In this study, Bennigsen and Wimbush trace the development of the doctrine of national communism in Central Asia and the Caucasus. At the heart of this doctrine—as elaborated by the Volga Tatar, Mir-Said Sultan Galiev—was the concept of "proletarian nations," as opposed to the traditional notion of a working class. With such ideological innovations, Sultan Galiev and his contemporaries were able to reconcile Marxist nationalisms and Islam and devise an "Eastern strategy" whereby the national revolution was to be spread.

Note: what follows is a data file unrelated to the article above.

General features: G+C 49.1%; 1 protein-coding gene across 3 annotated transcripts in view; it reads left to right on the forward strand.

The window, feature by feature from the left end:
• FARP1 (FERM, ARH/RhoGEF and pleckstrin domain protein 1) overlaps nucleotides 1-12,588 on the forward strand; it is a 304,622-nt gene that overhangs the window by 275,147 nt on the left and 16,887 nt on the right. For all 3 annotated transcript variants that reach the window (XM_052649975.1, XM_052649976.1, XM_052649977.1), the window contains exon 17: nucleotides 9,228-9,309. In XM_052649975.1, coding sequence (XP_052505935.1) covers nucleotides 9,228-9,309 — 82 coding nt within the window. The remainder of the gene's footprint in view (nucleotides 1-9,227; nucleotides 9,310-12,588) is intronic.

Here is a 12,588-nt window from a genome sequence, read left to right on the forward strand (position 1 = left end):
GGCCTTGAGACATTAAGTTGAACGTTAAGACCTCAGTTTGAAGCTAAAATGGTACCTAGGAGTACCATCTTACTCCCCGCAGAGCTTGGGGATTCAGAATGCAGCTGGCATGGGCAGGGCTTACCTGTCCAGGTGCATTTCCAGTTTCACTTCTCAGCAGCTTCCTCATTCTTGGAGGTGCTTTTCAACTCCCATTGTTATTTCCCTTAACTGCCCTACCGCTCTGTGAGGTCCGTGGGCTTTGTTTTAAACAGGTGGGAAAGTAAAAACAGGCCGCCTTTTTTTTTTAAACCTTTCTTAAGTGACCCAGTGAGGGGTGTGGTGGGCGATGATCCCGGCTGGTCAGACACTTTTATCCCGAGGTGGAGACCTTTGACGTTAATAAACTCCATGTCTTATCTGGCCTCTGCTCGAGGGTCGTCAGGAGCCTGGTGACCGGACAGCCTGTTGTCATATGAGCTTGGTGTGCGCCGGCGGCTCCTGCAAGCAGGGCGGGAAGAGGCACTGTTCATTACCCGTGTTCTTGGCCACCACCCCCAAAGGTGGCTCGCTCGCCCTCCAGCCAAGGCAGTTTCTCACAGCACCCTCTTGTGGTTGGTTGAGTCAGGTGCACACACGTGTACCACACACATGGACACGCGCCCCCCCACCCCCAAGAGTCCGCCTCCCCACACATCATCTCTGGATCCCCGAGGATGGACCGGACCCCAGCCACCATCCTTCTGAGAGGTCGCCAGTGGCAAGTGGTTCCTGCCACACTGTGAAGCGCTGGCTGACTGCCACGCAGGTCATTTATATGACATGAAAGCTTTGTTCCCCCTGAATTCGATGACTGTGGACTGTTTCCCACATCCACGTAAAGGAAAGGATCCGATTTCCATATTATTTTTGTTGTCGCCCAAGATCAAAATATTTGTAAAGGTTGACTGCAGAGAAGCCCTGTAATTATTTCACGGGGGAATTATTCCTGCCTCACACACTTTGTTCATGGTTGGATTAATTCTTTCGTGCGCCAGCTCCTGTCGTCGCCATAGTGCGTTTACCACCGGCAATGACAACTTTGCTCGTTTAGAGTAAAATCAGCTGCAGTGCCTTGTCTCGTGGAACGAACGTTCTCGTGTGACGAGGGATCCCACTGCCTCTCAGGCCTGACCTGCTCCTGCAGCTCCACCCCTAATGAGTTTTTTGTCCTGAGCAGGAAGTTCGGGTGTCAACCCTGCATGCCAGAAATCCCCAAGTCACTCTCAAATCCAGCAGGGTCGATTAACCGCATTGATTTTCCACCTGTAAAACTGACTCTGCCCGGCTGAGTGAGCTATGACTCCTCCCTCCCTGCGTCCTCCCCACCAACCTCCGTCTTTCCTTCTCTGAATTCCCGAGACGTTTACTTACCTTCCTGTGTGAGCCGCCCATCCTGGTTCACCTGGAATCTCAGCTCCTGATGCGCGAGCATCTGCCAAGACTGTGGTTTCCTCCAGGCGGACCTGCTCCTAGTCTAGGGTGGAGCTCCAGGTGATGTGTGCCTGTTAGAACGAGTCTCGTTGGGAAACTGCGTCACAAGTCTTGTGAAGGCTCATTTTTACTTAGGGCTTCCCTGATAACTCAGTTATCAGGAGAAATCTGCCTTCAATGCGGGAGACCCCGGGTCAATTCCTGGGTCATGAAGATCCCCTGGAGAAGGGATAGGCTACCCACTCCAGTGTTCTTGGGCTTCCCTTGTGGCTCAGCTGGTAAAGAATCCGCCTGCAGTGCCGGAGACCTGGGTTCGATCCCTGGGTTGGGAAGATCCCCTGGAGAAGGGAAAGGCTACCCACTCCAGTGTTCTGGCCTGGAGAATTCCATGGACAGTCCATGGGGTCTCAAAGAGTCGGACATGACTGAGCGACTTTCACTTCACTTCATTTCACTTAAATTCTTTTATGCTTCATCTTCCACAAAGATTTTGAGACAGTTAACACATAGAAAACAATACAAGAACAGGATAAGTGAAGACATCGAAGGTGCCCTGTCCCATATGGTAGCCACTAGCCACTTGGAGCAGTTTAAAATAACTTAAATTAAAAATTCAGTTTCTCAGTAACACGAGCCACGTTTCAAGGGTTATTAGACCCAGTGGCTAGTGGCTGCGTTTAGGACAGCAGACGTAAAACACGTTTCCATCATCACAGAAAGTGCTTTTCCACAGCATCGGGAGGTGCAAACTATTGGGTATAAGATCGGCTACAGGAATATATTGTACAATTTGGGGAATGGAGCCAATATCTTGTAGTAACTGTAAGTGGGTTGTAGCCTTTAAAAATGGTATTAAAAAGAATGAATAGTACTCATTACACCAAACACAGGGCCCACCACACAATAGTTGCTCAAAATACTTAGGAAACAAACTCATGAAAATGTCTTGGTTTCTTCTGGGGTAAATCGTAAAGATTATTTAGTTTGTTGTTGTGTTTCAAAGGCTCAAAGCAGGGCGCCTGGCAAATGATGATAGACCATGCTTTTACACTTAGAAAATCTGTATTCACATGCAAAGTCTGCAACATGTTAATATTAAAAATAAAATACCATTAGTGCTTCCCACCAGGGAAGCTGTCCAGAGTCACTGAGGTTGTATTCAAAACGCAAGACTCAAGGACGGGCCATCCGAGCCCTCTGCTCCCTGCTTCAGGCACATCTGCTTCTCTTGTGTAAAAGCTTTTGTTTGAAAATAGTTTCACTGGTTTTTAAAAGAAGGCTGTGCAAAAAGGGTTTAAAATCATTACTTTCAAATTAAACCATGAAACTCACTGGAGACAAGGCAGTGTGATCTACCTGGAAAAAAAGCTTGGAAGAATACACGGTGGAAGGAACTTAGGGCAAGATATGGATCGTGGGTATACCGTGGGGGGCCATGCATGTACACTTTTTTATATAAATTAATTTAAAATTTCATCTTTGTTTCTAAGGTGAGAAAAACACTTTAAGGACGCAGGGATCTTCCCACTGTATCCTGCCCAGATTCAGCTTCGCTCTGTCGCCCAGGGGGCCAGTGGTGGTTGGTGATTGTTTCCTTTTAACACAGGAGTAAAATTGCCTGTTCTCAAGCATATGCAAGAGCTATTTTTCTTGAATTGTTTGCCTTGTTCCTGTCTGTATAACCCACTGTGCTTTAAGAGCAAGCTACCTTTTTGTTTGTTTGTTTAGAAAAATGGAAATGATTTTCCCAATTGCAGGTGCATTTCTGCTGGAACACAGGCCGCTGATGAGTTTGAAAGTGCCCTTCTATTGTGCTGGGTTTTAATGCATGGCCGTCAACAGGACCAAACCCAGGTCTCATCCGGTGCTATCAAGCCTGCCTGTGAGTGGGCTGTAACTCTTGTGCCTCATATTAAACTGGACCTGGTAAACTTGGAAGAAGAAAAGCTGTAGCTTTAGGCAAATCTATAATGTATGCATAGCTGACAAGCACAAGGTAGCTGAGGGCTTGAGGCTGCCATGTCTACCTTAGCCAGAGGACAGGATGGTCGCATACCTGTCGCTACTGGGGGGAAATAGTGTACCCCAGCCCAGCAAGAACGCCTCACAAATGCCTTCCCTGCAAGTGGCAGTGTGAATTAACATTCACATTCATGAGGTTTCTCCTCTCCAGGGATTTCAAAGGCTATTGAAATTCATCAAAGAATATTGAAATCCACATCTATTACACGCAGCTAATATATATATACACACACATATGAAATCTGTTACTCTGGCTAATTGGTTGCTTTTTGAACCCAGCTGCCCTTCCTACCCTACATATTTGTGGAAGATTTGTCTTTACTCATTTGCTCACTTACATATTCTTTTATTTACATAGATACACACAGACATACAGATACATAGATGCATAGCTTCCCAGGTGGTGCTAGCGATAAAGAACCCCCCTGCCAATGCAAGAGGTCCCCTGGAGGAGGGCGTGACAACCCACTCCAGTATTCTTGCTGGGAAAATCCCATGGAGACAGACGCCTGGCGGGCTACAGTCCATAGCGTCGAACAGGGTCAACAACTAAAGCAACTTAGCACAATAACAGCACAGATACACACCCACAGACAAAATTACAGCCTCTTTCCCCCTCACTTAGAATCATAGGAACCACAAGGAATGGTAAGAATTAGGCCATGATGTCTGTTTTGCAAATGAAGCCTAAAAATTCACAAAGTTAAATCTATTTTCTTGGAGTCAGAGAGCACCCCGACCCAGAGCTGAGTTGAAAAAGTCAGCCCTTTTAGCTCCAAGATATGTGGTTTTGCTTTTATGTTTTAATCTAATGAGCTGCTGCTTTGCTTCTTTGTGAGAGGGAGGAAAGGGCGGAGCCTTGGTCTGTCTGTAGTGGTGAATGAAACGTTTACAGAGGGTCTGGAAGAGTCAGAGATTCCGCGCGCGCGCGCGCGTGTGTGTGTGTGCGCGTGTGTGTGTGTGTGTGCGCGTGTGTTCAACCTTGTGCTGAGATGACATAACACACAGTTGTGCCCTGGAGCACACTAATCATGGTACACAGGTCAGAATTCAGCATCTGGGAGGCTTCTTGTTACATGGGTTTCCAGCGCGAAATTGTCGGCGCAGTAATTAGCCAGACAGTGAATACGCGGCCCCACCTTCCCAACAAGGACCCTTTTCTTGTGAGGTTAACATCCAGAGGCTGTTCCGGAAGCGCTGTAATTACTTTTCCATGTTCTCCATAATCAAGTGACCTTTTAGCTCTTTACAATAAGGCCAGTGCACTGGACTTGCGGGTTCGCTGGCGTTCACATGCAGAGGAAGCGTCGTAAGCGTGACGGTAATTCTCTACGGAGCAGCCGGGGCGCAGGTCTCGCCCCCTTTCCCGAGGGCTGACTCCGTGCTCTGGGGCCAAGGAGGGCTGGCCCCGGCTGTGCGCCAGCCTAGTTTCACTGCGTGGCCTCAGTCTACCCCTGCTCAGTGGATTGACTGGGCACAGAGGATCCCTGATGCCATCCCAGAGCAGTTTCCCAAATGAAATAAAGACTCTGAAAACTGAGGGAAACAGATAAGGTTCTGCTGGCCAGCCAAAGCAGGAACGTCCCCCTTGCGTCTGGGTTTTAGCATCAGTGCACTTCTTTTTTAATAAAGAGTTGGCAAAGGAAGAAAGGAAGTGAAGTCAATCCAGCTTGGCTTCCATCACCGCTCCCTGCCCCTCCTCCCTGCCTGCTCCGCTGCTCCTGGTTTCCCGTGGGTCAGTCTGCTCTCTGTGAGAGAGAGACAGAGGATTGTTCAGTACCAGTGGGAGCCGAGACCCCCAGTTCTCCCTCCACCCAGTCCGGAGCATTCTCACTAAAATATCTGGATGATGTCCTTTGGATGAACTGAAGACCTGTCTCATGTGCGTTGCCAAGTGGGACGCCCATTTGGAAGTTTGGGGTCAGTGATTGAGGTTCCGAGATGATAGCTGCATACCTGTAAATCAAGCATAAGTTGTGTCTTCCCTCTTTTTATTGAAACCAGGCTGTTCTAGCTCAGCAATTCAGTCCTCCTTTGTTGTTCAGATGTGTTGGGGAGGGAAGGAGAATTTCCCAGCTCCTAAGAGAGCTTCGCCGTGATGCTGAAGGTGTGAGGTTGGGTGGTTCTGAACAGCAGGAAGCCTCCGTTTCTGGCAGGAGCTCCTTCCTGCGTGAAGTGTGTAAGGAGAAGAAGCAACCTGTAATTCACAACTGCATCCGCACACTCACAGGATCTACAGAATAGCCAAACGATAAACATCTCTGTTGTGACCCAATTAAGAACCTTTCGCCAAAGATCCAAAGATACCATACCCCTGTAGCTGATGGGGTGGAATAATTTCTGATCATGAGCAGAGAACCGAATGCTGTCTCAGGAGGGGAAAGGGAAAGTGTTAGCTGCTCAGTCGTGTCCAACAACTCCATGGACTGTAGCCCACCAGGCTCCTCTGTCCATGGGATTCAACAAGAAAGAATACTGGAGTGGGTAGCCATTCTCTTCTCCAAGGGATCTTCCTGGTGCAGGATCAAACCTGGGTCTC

The authors show that the ideas of Muslim national communism persist in the land of their birth and have spread to such developing societies as China, Algeria, and Indonesia. This doctrine is an important factor in the ideological split and increasing tensions between industrial and nonindustrial nations, East and West, and now North and South, which grip the world communist movement.